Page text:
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Add Color To Shrubs With Japanese Barberry
By Norman Winter
Central Mississippi Research & Extension Center
Sometimes the landscape world seems dominated by dark green shrubs, but there is one group available that offers some strikingly colorful options for the home.
The group I am referring to is the Japanese barberry. The barberry is related to the nandina and the mahonia, which also are outstanding plants. In a sea of green, red-leafed Japanese barberries are worth every penny spent on the purchase.
This tough shrub has a lot to offer the home landscape besides colorful foliage. It is drought tolerant and virtually pest free. Popular varieties are Crimson Giant, Crimson Pygmy and Rose Glow, but it is hard to believe that there are more than 25 selections listed.
The Japanese barberry is hardy throughout the South. They are great accent plants, hedges and barrier plantings in the landscape. With their sharp spines, no burglar would survive trying to get through one to a window.
All summer, the deep red leaves serve as a colorful contrast between other leaves of green. Try the red-leafed varieties against hollies or planted behind low growing junipers. Summer flowers like blue plumbago or the bonanza series of marigolds look exceptional against the backdrop of red.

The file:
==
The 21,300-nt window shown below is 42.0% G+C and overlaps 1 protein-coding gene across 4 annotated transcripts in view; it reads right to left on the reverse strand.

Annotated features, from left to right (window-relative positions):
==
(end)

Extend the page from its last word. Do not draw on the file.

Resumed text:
But red is not the only color. Many gardeners don't realize they also come in a lime green, a knockout color that livens up the garden. The Purple Heart makes an exceptionally good companion plant.
Good choices in the green and yellow types are Kobold, Aurea, Globe and Green Carpet. There are more than 20 green, yellow and variegated varieties listed.
Plant barberries in full sun to partial shade. Prepare the soil by incorporating 3 to 4 inches of organic matter and 2 pounds of a 5- 10-5 fertilizer per 100 square feet of planting area, tilling deeply.
Know your variety before planting. Some reach only two to three feet in height, while others will reach six feet. Their width is usually fairly close to their height, so you will want to space them three to four feet apart.
Dig the planting hole three to five times as wide as the rootball but no deeper. Place the plant in the hole and backfill with soil to two-thirds the depth. Tamp the soil and water to settle, add the remaining backfill, repeat the process and apply mulch.
Moisture is critical during the first year, especially in years like the past two. Water deeply when required, training the roots to go deep. Feed four weeks after transplanting using a slow-released fertilizer, like an 8-8-8 or 12-6-6 at 1 pound per 100 square feet of bed space.
In beds less than three years of age, feed as mentioned in March and August. Established plantings are best fed in March. Pruning is one cultural technique that really helps the landscape look. Prune in late winter to encourage dense growth, removing old, woody canes in the middle of the plant. Be sure to wear thick gloves for this operation!
Check out your garden center for good buys on barberries and other shrubs this time of the year. Container-grown specimens can be planted with great success. Liven up your landscape by growing the Japanese barberry. They not only are tough plants, but they offer beauty to the home.